Watermark Community Church, a biblical community reaching three Texas cities, has chosen Renewed Vision’s ProVideoPlayer 2 (PVP2) to create dynamic, high-impact multiscreen video presentations at its 3,500-seat Dallas worship center. The PVP2 installation is a significant element of a larger technology upgrade, which includes a dedicated fiber network to connect its Dallas location with a 500-seat worship center in Fort Worth; and a third worship center opening in Plano in early 2015.
Renewed Vision’s ProVideoPlayer 2 (PVP2) will create dynamic, high-impact multiscreen video presentations at the 3,500-seat Dallas worship center.
Les Brown, technical director for Watermark Community Church in Dallas, was seeking a reliable and affordable solution to replace a six-year-old Green Hippo media playback server, which reached end of life and could no longer be upgraded. He researched PVP2 following recommendations from media technicians at other houses of worship and drew on his experience using another Renewed Vision product, ProPresenter 5 software. Brown notes that ProPresenter has performed flawlessly for years, displaying biblical passages, song lyrics and other media content during services.
“We were confident that PVP2 would perform reliably to foster an inspirational worship experience for everyone,” Brown said. ��PVP2 has played a significant role in our overall upgrade plan, and offers us tremendous cost-savings. It is a fraction of the cost of competing solutions.”
Beyond its reasonable price point, Watermark Church benefits from long-term cost-savings based on its simple configuration and interoperability. Watermark Church has configured PVP2 to run on a Mac Pro, which outputs five video signals to a bank of digital video projectors, including two Christie and three Barco units. PVP2 can be programmed to deliver a different display to each of the five screens or a single display that spans all five screens, as well as a combination of displays in a single presentation.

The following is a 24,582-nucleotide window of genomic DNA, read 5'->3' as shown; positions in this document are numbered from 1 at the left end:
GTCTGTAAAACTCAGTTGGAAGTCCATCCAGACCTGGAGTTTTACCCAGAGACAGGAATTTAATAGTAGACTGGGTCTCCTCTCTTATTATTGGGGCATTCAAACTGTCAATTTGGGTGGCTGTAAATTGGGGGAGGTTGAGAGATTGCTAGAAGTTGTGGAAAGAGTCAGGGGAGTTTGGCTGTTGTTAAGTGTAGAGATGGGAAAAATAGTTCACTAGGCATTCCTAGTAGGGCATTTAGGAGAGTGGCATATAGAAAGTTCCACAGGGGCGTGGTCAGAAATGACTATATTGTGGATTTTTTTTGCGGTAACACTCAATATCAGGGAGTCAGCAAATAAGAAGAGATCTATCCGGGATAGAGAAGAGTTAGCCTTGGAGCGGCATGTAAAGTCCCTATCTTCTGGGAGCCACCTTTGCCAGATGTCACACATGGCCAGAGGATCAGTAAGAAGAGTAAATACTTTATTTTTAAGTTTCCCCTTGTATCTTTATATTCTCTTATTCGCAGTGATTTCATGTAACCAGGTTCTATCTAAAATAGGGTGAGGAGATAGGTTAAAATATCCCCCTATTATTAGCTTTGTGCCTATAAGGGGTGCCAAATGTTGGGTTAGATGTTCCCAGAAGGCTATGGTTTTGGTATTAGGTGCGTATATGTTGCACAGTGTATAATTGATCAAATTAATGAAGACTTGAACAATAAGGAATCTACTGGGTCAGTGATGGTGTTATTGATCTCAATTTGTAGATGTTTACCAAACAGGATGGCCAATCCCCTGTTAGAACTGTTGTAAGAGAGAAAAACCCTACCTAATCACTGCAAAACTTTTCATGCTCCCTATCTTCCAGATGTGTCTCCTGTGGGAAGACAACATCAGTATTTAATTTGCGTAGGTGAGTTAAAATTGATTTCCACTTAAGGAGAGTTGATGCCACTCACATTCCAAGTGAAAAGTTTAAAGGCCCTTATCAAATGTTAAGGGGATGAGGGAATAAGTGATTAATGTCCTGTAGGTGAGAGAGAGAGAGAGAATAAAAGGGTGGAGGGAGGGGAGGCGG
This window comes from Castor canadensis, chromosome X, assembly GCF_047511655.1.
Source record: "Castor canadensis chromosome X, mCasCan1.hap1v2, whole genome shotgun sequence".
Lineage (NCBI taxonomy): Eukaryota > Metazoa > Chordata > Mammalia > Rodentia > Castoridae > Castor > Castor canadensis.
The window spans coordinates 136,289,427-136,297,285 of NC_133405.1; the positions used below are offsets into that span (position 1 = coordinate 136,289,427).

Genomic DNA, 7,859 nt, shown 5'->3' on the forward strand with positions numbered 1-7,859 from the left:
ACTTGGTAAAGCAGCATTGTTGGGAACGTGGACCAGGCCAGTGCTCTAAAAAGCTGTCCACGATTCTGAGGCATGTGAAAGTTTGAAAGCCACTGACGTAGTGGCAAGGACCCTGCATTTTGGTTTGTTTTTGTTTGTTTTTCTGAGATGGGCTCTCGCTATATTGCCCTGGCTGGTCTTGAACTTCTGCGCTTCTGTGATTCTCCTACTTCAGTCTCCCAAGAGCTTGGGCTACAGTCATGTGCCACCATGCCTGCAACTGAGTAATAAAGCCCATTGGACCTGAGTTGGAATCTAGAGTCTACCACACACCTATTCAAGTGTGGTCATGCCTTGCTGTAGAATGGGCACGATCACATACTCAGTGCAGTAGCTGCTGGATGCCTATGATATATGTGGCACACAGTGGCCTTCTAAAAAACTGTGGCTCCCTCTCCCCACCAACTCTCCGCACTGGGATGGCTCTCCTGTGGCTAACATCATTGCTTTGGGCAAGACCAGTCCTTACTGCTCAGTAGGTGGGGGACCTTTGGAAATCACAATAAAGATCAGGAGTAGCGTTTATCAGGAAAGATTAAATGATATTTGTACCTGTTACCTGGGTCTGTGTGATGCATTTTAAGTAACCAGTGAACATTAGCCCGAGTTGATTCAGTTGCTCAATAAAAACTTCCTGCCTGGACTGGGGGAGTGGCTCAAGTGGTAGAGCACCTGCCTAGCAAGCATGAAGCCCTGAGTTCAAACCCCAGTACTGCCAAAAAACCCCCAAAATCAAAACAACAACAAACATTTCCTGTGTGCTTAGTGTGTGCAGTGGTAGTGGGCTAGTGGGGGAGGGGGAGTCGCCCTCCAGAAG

The decision to buy PVP2 followed a successful software trial that Watermark conducted on Easter 2014. The special musical performance, which featured the house band, soloists, and back-up singers, leveraged PVP2 to project a single video across five separate large displays above the stage. The video, which featured song lyrics, graphics and particle smoke, was created in After Effects to allow the visual elements to use all five screens as if they were one display. Since the band was performing to a click-track, the lyrics would appear on the video in perfect synchronization with the vocalists.
Brown currently controls PVP2 using a Barco FSN router during services, but plans to integrate PVP2 with the church’s DMX lighting control system. This will enable the lighting director to control and synchronize the PVP2 video displays with other staging elements, like theatrical lighting and music, according to pre-programmed cues.
“The Mac Pro’s ability to output five streams at once saves us considerably on additional computer hardware, and we can make the most of our PVP2 investment since the system is easy to maintain and upgrade,” Brown said. “Reliability was a chief concern as we’ll use a DMX lighting board will control the PVP2, and won’t have a second system to cut to in the event of a technical problem. It’s been running reliably since deployment, and we’re confident we can transition to DMX integration.”
PVP2 now sits alongside a professional array of gear across Watermark Church’s infrastructure, including a professional production switcher and multi-resolution broadcast cameras. Viewers can access streaming media of the Dallas worship services at www.live.watermark.org from anywhere using their connected devices.